Researchers find a 'liberal gene'
Liberals may owe their political outlook partly to their genetic make-up, according to new research from the University of California, San Diego, and Harvard University. Ideology is affected not just by social factors, but also by a dopamine receptor gene called DRD4. The study's authors say this is the first research to identify a specific gene that predisposes people to certain political views. Appearing in the latest edition of The Journal of Politics published by Cambridge University Press, the research focused on 2,000 subjects from The National Longitudinal Study of Adolescent Health. By matching genetic information with maps of the subjects' social networks, the researchers were able to show that people with a specific variant of the DRD4 gene were more likely to be liberal as adults, but only if they had an active social life in adolescence.
Dopamine is a neurotransmitter affecting brain processes that control movement, emotional response, and ability to experience pleasure and pain. Previous research has identified a connection between a variant of this gene and novelty-seeking behavior, and this behavior has previously been associated with personality traits related to political liberalism.
Lead researcher James H. Fowler of UC San Diego and his colleagues hypothesized that people with the novelty-seeking gene variant would be more interested in learning about their friends' points of view. As a consequence, people with this genetic predisposition who have a greater-than-average number of friends would be exposed to a wider variety of social norms and lifestyles, which might make them more liberal than average. They reported that "it is the crucial interaction of two factors – the genetic predisposition and the environmental condition of having many friends in adolescence – that is associated with being more liberal." The research team also showed that this held true independent of ethnicity, culture, sex or age.
Fowler concludes that the social and institutional environment cannot entirely explain a person's political attitudes and beliefs and that the role of genes must be taken into account. "These findings suggest that political affiliation is not based solely on the kind of social environment people experience," said Fowler, professor of political science and medical genetics at UC San Diego.
"It is our hope that more scholars will begin to explore the potential interaction of biology and environment," he said. "The way forward is to look for replication in different populations and age groups."
- Reading the Guardian? It could be down to your 'liberal genes'from The Guardian - ScienceThu, 28 Oct 2010, 16:31:19 EDT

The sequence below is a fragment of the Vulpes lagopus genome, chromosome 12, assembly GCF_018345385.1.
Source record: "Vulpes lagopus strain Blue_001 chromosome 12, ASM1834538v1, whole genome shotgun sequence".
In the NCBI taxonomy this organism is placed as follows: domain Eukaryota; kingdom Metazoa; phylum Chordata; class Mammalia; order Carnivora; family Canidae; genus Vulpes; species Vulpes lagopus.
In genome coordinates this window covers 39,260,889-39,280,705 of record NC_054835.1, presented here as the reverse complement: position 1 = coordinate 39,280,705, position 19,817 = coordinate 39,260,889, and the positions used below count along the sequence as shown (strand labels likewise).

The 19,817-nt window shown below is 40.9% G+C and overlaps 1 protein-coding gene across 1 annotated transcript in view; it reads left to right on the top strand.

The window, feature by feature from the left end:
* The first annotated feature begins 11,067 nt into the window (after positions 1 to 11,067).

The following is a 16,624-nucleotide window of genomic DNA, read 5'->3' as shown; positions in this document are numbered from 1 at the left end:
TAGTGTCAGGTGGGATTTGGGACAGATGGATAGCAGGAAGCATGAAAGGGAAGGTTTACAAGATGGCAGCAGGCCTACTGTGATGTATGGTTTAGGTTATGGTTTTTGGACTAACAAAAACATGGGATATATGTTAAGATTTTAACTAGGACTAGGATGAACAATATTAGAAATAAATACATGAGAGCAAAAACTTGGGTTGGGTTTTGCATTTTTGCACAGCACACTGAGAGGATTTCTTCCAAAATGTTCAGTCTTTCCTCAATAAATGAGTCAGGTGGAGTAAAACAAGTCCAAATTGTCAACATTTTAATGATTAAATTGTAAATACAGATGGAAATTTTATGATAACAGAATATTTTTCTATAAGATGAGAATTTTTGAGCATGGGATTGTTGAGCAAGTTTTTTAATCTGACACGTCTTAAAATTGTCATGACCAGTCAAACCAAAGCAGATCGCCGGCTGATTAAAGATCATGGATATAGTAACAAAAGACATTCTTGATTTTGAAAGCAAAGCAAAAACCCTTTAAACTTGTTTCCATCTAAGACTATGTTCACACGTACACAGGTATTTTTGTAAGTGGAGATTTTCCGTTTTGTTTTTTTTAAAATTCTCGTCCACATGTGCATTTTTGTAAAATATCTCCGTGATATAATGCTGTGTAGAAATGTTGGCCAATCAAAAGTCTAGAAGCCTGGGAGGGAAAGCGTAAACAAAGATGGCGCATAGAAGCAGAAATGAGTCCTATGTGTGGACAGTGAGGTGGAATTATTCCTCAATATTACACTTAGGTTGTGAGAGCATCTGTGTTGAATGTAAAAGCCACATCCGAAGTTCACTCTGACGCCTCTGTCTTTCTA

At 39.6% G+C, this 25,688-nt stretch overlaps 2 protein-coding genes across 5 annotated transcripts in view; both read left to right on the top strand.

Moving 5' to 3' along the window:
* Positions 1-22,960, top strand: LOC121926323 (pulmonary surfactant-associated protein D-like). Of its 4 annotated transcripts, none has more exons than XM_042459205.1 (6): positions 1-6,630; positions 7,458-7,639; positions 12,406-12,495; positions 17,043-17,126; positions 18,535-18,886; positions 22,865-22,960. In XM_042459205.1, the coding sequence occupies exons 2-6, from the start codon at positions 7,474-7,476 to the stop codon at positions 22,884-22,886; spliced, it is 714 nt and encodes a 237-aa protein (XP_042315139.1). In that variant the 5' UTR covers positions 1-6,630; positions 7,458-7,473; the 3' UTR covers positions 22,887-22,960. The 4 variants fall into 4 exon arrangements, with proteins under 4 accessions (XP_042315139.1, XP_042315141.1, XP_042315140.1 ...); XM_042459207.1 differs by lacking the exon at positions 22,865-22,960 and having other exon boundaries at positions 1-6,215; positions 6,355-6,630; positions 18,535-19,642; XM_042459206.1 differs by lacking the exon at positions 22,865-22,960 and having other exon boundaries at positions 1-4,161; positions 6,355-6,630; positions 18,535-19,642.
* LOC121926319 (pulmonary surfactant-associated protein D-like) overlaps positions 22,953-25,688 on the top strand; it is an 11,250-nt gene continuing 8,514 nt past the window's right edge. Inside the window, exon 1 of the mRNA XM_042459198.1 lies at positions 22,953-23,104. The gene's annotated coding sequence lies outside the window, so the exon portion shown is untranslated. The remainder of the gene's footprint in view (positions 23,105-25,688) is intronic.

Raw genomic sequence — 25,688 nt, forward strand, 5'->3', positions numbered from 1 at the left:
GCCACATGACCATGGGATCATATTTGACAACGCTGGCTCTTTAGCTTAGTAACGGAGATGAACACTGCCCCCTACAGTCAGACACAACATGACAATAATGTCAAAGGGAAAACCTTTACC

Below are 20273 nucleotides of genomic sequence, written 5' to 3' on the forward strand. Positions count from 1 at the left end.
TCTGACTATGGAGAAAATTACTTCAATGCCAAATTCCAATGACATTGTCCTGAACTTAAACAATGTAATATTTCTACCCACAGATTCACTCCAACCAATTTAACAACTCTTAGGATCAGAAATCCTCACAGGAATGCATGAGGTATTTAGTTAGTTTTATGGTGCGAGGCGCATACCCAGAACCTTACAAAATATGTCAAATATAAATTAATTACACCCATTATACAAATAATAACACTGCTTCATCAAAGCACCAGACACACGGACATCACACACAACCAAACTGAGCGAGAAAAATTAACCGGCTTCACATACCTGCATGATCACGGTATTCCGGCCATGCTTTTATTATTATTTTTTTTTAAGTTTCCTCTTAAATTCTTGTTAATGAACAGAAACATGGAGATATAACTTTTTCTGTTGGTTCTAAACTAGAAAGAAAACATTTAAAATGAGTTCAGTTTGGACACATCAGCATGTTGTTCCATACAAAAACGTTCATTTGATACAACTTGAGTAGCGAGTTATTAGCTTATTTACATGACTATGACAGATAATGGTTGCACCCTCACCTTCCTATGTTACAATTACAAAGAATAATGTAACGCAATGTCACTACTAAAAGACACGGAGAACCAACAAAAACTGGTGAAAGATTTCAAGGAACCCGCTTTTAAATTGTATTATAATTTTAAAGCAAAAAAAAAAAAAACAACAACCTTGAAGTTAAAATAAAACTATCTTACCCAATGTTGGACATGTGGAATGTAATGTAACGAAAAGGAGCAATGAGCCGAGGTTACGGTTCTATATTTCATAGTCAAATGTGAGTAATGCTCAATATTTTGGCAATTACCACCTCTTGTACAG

- Study tries to identify 'political' genefrom MSNBC: ScienceThu, 28 Oct 2010, 12:30:59 EDT
- Researchers find a 'liberal gene'from Science CentricThu, 28 Oct 2010, 12:30:42 EDT
- Researchers find a 'liberal gene'from Science DailyThu, 28 Oct 2010, 9:31:29 EDT
- DRD4 And Dopamine: Liberals Are Born Genetically Different, Says Studyfrom Scientific BloggingThu, 28 Oct 2010, 4:30:54 EDT
- Researchers find a ‘liberal gene’from Science BlogWed, 27 Oct 2010, 17:30:14 EDT
- Researchers find a 'liberal gene'from PhysorgWed, 27 Oct 2010, 17:00:14 EDT
- Researchers Find a 'Liberal Gene'from Newswise - ScinewsWed, 27 Oct 2010, 16:40:13 EDT
Latest Science NewsletterGet the latest and most popular science news articles of the week in your Inbox! It's free!
Learn more about
Check out our next project, Biology.Net
From other science news sites
Popular science news articles
- Decades-old amber collection offers new views of a lost world
- Mercury's magnetic field tells scientists how its interior is different from Earth's
- Chinese mosquitos on the Baltic Sea
- Antarctic ice sheet is result of CO2 decrease, not continental breakup
- Supportive moms and sisters boost female baboon's rank
- Stanford team achieves 'holy grail' of battery design: A stable lithium anode
- Common blood thinner for pregnant women proven ineffective: Lancet study
- New research suggests Saharan dust is key to the formation of Bahamas' Great Bank
- Hubble finds 3 surprisingly dry exoplanets
- Earlier Stone Age artifacts found in Northern Cape of South Africa
- Smithsonian scientist and collaborators revise timeline of human origins
- Meet the gomphothere: UA archaeologist involved in discovery of bones of elephant ancestor
- New view of Rainier's volcanic plumbing
- Domestication syndrome: White patches, baby faces and tameness
- Extinct human cousin gave Tibetans advantage at high elevation